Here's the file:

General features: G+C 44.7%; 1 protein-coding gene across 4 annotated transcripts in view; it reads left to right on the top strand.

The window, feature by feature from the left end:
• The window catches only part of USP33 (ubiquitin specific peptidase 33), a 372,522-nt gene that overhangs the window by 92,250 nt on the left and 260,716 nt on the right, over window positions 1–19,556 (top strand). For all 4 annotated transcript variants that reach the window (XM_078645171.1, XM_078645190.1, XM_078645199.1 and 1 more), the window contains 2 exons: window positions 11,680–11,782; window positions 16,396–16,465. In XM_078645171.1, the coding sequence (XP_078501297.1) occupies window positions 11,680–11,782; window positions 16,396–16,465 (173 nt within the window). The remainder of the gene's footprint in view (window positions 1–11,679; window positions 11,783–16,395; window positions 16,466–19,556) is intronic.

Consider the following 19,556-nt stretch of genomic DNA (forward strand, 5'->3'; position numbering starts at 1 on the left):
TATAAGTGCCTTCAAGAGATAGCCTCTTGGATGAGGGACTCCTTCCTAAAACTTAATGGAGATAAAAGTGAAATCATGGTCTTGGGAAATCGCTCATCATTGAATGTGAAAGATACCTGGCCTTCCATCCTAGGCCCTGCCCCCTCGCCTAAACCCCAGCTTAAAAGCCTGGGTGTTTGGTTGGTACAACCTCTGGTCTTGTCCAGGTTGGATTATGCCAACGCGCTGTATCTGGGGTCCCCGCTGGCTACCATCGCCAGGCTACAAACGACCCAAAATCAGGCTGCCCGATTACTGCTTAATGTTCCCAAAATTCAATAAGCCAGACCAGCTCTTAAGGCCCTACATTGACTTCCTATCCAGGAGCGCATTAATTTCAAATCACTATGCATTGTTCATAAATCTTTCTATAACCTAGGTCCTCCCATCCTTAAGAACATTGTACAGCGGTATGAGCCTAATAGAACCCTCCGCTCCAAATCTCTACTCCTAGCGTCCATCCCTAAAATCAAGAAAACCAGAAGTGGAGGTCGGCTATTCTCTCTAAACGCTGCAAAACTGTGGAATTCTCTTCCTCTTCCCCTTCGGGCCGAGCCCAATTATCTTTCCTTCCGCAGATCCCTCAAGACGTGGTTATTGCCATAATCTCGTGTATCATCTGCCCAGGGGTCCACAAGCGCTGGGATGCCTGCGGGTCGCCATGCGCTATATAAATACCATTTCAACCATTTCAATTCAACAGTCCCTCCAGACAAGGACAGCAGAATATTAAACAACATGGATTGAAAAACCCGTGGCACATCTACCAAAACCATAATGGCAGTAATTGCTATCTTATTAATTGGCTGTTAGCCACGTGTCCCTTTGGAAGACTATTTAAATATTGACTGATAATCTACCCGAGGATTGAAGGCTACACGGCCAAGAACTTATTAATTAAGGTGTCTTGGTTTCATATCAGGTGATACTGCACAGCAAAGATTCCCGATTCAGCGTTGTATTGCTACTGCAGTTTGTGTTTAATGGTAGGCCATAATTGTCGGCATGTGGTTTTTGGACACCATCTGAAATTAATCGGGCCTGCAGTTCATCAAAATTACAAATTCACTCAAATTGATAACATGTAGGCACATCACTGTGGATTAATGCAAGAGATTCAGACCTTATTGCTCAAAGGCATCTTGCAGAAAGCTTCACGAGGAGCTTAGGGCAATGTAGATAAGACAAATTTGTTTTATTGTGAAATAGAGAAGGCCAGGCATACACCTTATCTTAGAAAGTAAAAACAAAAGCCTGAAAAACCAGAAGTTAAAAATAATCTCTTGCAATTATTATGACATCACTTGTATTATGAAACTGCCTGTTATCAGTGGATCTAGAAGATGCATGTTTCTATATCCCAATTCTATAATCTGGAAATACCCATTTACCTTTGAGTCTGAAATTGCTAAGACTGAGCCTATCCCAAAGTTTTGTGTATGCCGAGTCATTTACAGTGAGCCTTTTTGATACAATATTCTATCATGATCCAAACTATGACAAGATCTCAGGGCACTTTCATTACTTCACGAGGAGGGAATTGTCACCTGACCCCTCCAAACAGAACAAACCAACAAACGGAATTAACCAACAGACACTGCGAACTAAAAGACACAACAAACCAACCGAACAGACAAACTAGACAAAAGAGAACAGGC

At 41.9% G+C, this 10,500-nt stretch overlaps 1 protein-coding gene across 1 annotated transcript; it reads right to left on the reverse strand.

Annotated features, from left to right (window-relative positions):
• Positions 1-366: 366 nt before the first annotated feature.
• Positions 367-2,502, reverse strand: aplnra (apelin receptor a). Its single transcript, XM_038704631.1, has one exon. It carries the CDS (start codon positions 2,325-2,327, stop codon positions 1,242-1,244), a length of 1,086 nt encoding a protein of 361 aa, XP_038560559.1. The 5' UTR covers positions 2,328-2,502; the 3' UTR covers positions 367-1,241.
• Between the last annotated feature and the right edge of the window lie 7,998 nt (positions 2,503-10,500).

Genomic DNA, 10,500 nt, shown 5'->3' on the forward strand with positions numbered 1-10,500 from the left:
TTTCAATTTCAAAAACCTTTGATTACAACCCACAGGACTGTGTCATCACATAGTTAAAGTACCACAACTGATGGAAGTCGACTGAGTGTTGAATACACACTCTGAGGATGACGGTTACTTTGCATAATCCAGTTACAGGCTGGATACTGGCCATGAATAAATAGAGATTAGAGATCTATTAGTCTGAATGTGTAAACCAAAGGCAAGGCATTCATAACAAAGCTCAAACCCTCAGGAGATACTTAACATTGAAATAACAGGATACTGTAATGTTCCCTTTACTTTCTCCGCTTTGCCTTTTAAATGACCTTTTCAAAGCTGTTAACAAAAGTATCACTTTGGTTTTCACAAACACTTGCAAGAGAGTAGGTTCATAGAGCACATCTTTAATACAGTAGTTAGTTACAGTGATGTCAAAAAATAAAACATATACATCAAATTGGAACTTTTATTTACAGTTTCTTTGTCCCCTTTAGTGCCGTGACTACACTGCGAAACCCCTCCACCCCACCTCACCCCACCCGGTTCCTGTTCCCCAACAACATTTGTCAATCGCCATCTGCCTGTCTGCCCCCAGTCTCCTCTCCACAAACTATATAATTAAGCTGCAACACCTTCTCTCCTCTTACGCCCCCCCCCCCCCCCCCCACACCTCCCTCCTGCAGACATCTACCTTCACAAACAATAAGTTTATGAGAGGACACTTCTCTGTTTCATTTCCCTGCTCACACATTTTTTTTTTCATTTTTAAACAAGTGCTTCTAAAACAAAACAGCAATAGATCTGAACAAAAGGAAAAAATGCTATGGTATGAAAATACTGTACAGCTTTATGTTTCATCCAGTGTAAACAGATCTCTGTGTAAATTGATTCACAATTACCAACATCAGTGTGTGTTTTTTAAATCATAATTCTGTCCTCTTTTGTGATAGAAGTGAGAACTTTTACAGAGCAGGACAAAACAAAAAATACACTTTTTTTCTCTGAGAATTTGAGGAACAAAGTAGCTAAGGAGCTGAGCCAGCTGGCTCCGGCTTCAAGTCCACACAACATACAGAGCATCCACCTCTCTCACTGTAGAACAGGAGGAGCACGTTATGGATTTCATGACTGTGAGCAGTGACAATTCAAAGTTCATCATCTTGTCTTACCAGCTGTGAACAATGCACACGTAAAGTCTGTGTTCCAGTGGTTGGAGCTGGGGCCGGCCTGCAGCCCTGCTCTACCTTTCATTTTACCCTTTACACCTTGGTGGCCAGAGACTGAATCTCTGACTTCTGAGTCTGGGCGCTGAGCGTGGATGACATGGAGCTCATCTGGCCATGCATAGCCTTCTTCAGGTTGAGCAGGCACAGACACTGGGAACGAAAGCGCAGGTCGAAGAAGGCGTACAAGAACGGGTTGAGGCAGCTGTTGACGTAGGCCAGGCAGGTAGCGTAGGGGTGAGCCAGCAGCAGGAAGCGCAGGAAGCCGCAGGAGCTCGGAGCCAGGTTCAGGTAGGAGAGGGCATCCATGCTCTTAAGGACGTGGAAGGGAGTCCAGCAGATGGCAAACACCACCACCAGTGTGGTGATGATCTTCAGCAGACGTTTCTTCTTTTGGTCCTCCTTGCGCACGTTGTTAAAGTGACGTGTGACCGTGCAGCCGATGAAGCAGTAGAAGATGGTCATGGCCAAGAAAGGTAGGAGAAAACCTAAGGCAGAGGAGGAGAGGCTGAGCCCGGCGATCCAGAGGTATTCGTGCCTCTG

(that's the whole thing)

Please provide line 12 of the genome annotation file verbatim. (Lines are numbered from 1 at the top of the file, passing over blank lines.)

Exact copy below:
TTTCAATTTCAAAAACCTTTGATTACAACCCACAGGACTGTGTCATCACATAGTTAAAGTACCACAACTGATGGAAGTCGACTGAGTGTTGAATACACACTCTGAGGATGACGGTTACTTTGCATAATCCAGTTACAGGCTGGATACTGGCCATGAATAAATAGAGATTAGAGATCTATTAGTCTGAATGTGTAAACCAAAGGCAAGGCATTCATAACAAAGCTCAAACCCTCAGGAGATACTTAACATTGAAATAACAGGATACTGTAATGTTCCCTTTACTTTCTCCGCTTTGCCTTTTAAATGACCTTTTCAAAGCTGTTAACAAAAGTATCACTTTGGTTTTCACAAACACTTGCAAGAGAGTAGGTTCATAGAGCACATCTTTAATACAGTAGTTAGTTACAGTGATGTCAAAAAATAAAACATATACATCAAATTGGAACTTTTATTTACAGTTTCTTTGTCCCCTTTAGTGCCGTGACTACACTGCGAAACCCCTCCACCCCACCTCACCCCACCCGGTTCCTGTTCCCCAACAACATTTGTCAATCGCCATCTGCCTGTCTGCCCCCAGTCTCCTCTCCACAAACTATATAATTAAGCTGCAACACCTTCTCTCCTCTTACGCCCCCCCCCCCCCCCCCCACACCTCCCTCCTGCAGACATCTACCTTCACAAACAATAAGTTTATGAGAGGACACTTCTCTGTTTCATTTCCCTGCTCACACATTTTTTTTTTCATTTTTAAACAAGTGCTTCTAAAACAAAACAGCAATAGATCTGAACAAAAGGAAAAAATGCTATGGTATGAAAATACTGTACAGCTTTATGTTTCATCCAGTGTAAACAGATCTCTGTGTAAATTGATTCACAATTACCAACATCAGTGTGTGTTTTTTAAATCATAATTCTGTCCTCTTTTGTGATAGAAGTGAGAACTTTTACAGAGCAGGACAAAACAAAAAATACACTTTTTTTCTCTGAGAATTTGAGGAACAAAGTAGCTAAGGAGCTGAGCCAGCTGGCTCCGGCTTCAAGTCCACACAACATACAGAGCATCCACCTCTCTCACTGTAGAACAGGAGGAGCACGTTATGGATTTCATGACTGTGAGCAGTGACAATTCAAAGTTCATCATCTTGTCTTACCAGCTGTGAACAATGCACACGTAAAGTCTGTGTTCCAGTGGTTGGAGCTGGGGCCGGCCTGCAGCCCTGCTCTACCTTTCATTTTACCCTTTACACCTTGGTGGCCAGAGACTGAATCTCTGACTTCTGAGTCTGGGCGCTGAGCGTGGATGACATGGAGCTCATCTGGCCATGCATAGCCTTCTTCAGGTTGAGCAGGCACAGACACTGGGAACGAAAGCGCAGGTCGAAGAAGGCGTACAAGAACGGGTTGAGGCAGCTGTTGACGTAGGCCAGGCAGGTAGCGTAGGGGTGAGCCAGCAGCAGGAAGCGCAGGAAGCCGCAGGAGCTCGGAGCCAGGTTCAGGTAGGAGAGGGCATCCATGCTCTTAAGGACGTGGAAGGGAGTCCAGCAGATGGCAAACACCACCACCAGTGTGGTGATGATCTTCAGCAGACGTTTCTTCTTTTGGTCCTCCTTGCGCACGTTGTTAAAGTGACGTGTGACCGTGCAGCCGATGAAGCAGTAGAAGATGGTCATGGCCAAGAAAGGTAGGAGAAAACCTAAGGCAGAGGAGGAGAGGCTGAGCCCGGCGATCCAGAGGTATTCGTGCCTCTG